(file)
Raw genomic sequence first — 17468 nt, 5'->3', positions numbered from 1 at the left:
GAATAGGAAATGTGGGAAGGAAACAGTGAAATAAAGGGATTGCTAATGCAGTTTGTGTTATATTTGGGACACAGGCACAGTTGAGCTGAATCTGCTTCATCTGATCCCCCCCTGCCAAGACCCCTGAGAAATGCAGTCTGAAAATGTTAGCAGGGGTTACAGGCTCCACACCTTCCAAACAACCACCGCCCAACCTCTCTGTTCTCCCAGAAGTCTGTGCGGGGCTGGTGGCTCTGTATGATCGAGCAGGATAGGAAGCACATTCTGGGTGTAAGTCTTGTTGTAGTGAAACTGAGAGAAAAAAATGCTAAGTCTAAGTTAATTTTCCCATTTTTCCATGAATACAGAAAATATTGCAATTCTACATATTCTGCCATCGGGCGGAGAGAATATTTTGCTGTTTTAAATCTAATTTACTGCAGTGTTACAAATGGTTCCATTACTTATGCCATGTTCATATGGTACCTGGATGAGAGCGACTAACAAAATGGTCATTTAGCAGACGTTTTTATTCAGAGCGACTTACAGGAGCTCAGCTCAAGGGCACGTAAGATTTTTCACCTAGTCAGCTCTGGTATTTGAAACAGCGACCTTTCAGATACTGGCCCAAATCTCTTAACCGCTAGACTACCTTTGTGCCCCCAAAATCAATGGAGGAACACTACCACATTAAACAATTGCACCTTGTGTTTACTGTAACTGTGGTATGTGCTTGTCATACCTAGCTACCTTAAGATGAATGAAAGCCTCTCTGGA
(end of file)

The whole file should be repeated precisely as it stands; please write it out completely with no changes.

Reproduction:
Raw genomic sequence first — 17468 nt, 5'->3', positions numbered from 1 at the left:
GAATAGGAAATGTGGGAAGGAAACAGTGAAATAAAGGGATTGCTAATGCAGTTTGTGTTATATTTGGGACACAGGCACAGTTGAGCTGAATCTGCTTCATCTGATCCCCCCCTGCCAAGACCCCTGAGAAATGCAGTCTGAAAATGTTAGCAGGGGTTACAGGCTCCACACCTTCCAAACAACCACCGCCCAACCTCTCTGTTCTCCCAGAAGTCTGTGCGGGGCTGGTGGCTCTGTATGATCGAGCAGGATAGGAAGCACATTCTGGGTGTAAGTCTTGTTGTAGTGAAACTGAGAGAAAAAAATGCTAAGTCTAAGTTAATTTTCCCATTTTTCCATGAATACAGAAAATATTGCAATTCTACATATTCTGCCATCGGGCGGAGAGAATATTTTGCTGTTTTAAATCTAATTTACTGCAGTGTTACAAATGGTTCCATTACTTATGCCATGTTCATATGGTACCTGGATGAGAGCGACTAACAAAATGGTCATTTAGCAGACGTTTTTATTCAGAGCGACTTACAGGAGCTCAGCTCAAGGGCACGTAAGATTTTTCACCTAGTCAGCTCTGGTATTTGAAACAGCGACCTTTCAGATACTGGCCCAAATCTCTTAACCGCTAGACTACCTTTGTGCCCCCAAAATCAATGGAGGAACACTACCACATTAAACAATTGCACCTTGTGTTTACTGTAACTGTGGTATGTGCTTGTCATACCTAGCTACCTTAAGATGAATGAAAGCCTCTCTGGA